World View: Brexit may force re-evaluation of Irish unity

The return of a hard Border would have a devastating impact North and South

Taoiseach Enda Kenny  in Brussels: says keeping the Border open will be a political decision and not a technical one. Photograph: Eric Vidal/Reuters

Taoiseach Enda Kenny in Brussels: says keeping the Border open will be a political decision and not a technical one. Photograph: Eric Vidal/Reuters

 

‘The Treaty of Rome, which we will celebrate on its 60th anniversary next month, is one of the greatest peace agreements in history. Without it, there could have been no Good Friday Agreement.’ Taoiseach Enda Kenny made this claim in his landmark speech on Brexit last month, arguing for the unique status of Ireland in those negotiations.

It is a strong and effectively made case which links two peace processes and their values. Common EU membership enabled the Irish and British governments to develop the respect and contacts necessary to reach agreement on Northern Ireland.

Irish-British reconciliation is embedded in joint EU membership. Without that condition the complex political and economic interdependence between the two states could unravel and would need to be replaced by new arrangements agreed within an EU setting.

EU support and funding have also been essential, especially in cross-Border areas. As the potential impact of a hard Brexit is better understood, these regions are insisting there must be no return to the previous hard Border regime. That is happening at local and regional levels with demonstrations, public meetings and new research. The issue vividly illustrates the multilevel nature of European politics.

The Donegal-Derry-Tyrone area typifies many of the problems involved. Over the last 20 years strong economic, educational, health and commercial relations have been developed across the Border within the setting of reduced security and political tensions and growing opportunities from the EU’s single market.

Peace process

As a joint scoping analysis just published by the Derry City and Strabane District Council and Donegal County Council makes clear, a northwest city region has emerged from the peace process which must be protected from the potentially damaging effects of a hard Brexit (http://iti.ms/2lHafcd).

Speaking at the Colmcille Winter School in Donegal last weekend on Ireland and the EU after Brexit, Michael Gallagher, one of its authors, spoke of the interconnectedness which sees some 320,000 journeys across the Border every week on the three main crossings which connect 350,000 people. There are 52 crossings in Donegal, only 12 of which are approved.

Forty-eight per cent of Muff’s population now works in Northern Ireland. Some 1,800 Donegal students study there. A new cancer unit in Altnagelvin hospital services the whole region. Northern Ireland’s dairy industry is deeply embedded in the South for processing and the beef industry is similarly interdependent. But sheep are mostly exported to France and Spain.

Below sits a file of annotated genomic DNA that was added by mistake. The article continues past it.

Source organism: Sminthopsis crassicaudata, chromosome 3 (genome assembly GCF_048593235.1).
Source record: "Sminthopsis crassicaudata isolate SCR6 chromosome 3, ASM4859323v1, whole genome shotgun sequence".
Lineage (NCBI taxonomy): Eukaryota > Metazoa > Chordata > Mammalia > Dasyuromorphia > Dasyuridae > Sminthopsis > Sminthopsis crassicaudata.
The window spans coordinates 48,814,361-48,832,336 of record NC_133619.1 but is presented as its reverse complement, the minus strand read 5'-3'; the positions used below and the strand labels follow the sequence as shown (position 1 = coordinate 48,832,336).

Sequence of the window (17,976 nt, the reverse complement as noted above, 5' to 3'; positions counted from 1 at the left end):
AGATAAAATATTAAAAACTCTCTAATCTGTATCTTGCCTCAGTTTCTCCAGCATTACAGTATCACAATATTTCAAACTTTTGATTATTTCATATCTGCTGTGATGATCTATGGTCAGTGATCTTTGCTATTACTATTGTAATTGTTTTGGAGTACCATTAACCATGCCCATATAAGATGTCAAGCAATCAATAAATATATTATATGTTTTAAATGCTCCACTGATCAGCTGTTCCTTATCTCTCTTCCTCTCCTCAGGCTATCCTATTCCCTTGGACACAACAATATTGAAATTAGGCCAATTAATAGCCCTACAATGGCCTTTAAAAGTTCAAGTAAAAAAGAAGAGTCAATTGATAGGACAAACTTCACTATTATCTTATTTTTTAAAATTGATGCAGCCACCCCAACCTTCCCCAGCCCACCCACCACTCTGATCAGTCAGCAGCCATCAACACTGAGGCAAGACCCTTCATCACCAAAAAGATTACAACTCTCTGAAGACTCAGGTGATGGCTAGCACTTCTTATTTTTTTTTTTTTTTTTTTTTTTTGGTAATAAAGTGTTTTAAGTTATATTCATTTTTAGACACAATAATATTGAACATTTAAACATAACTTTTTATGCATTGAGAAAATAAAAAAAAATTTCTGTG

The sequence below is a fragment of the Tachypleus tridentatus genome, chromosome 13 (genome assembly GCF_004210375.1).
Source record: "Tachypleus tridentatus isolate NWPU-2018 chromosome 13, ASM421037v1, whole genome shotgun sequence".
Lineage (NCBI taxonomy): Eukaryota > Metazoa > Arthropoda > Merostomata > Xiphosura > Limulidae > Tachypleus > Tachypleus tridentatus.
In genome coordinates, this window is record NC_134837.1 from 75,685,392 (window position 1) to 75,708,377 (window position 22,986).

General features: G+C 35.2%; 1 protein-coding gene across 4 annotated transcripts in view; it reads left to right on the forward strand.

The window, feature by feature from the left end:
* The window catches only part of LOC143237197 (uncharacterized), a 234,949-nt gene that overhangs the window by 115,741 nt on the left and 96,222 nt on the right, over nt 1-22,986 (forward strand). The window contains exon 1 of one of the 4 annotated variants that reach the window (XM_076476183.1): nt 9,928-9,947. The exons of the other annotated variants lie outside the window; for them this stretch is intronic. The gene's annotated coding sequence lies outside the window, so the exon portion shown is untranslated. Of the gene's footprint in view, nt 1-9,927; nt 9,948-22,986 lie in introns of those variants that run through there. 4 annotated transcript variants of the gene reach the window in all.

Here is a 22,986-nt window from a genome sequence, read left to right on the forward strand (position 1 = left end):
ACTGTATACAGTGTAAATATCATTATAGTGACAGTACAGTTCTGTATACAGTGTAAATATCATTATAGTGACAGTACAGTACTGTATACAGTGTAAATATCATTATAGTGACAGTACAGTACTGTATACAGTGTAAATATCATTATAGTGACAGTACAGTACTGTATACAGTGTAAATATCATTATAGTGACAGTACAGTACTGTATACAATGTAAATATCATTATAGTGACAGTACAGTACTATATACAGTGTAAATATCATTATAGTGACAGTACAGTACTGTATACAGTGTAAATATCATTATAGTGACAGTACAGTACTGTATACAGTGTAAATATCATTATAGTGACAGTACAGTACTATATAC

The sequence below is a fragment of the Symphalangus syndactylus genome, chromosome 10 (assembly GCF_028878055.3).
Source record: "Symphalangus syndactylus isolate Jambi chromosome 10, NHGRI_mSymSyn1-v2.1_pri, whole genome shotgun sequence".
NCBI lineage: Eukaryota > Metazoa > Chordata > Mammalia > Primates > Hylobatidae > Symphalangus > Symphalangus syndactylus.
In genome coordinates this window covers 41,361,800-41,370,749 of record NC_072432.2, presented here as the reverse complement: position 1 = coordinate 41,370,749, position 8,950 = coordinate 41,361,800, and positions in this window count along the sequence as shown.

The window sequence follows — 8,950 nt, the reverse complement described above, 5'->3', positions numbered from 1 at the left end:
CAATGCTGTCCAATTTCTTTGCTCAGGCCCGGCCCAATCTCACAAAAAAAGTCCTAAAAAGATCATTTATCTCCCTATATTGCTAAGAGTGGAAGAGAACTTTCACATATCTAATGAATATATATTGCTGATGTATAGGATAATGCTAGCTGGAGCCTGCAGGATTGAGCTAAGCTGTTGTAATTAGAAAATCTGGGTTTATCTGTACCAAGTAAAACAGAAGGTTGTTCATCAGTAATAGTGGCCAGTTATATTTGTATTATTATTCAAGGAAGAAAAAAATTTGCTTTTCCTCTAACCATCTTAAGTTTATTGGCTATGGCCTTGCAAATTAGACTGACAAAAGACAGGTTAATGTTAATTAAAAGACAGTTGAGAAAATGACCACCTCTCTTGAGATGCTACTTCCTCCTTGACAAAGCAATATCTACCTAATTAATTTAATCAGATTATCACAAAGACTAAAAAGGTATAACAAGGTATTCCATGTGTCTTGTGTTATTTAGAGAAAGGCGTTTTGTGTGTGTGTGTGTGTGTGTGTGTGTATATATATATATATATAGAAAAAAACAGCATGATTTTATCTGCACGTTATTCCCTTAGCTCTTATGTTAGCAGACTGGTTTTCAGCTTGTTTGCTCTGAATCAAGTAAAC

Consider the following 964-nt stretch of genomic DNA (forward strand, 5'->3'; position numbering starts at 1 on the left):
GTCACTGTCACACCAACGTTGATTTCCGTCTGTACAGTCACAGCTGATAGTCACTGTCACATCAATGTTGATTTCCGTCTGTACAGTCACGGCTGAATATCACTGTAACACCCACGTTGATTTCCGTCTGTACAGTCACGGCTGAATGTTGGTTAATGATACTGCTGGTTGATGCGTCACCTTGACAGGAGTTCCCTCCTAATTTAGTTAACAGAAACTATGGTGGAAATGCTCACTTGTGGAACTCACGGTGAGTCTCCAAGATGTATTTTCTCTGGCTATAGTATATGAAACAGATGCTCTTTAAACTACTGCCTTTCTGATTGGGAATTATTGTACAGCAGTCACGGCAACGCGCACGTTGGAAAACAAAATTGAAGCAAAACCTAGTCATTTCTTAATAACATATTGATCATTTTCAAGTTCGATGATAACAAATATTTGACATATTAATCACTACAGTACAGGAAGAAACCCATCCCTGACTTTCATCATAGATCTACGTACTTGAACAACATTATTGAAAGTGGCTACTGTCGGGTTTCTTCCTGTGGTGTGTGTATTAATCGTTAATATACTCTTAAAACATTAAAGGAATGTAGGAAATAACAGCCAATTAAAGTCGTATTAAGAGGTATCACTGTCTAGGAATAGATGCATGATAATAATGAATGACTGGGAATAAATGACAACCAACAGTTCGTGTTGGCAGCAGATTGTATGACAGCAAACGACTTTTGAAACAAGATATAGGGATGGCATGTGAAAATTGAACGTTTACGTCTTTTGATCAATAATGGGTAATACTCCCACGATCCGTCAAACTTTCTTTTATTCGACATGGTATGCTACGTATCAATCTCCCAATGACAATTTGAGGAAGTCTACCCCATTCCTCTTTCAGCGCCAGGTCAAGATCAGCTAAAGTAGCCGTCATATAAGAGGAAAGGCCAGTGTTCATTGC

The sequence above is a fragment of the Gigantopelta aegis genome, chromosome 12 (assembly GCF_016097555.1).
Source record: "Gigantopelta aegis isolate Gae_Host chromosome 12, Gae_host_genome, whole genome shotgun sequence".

The study gives details of consultations with educational, health, business, construction, retail, services, fishing, agriculture, voluntary and social enterprise sectors, highlighting questions asked and policies that should be pursued through the Brexit negotiations. It is an excellent evidence-based ongoing exercise which should be replicated in other cross-Border regions such as Newry-Dundalk and Armagh-Cavan-Monaghan.

Regional dynamics

What makes it especially interesting is that these regional dynamics have been enabled by the peace process and its EU dimensions and are therefore case studies of the damage which could happen and must be avoided in a hard Brexit. Projections to 2030 show lower job creation in Donegal and Derry-Strabane. To counter that a draft strategic growth plan emphasises increased educational resources, transport and investment opportunities.

Donegal people have long-standing complaints about their peripherality within the Republic and therefore value this new regional dynamic all the more. They are determined to protect it, emphasising how much the county depends on Northern Ireland for trade and tourism, a reality often unappreciated in Dublin.

British and Irish policy-makers are realising how important it will be to reassure local and regional actors and interests that the Border will remain open. The Irish-UK Common Travel Area makes it easier to do that for people. Goods will have to be checked for trade diversion and regulatory standards if the UK is outside the EU customs union.

Other speakers, including Edgar Morgenroth of the ESRI and MEP Mairead McGuinness, referred to the potentially devastating impact of 50-60 per cent WTO tariffs on meat and other agricultural products if no agreement is reached. These sectors would also be hit if the UK goes for a cheap food policy.

Ways of protecting against that under discussion include exempting sectoral cross-Border supply chains and Irish-EU land trade through the UK from customs controls and putting those controls at British entry points.

Enda Kenny says keeping the Border open will be a political decision and not a technical one. McGuinness added her voice to the growing number who say the Brexit issue has completely changed previously sceptical attitudes towards Irish unity.

pegillespie@gmail.com

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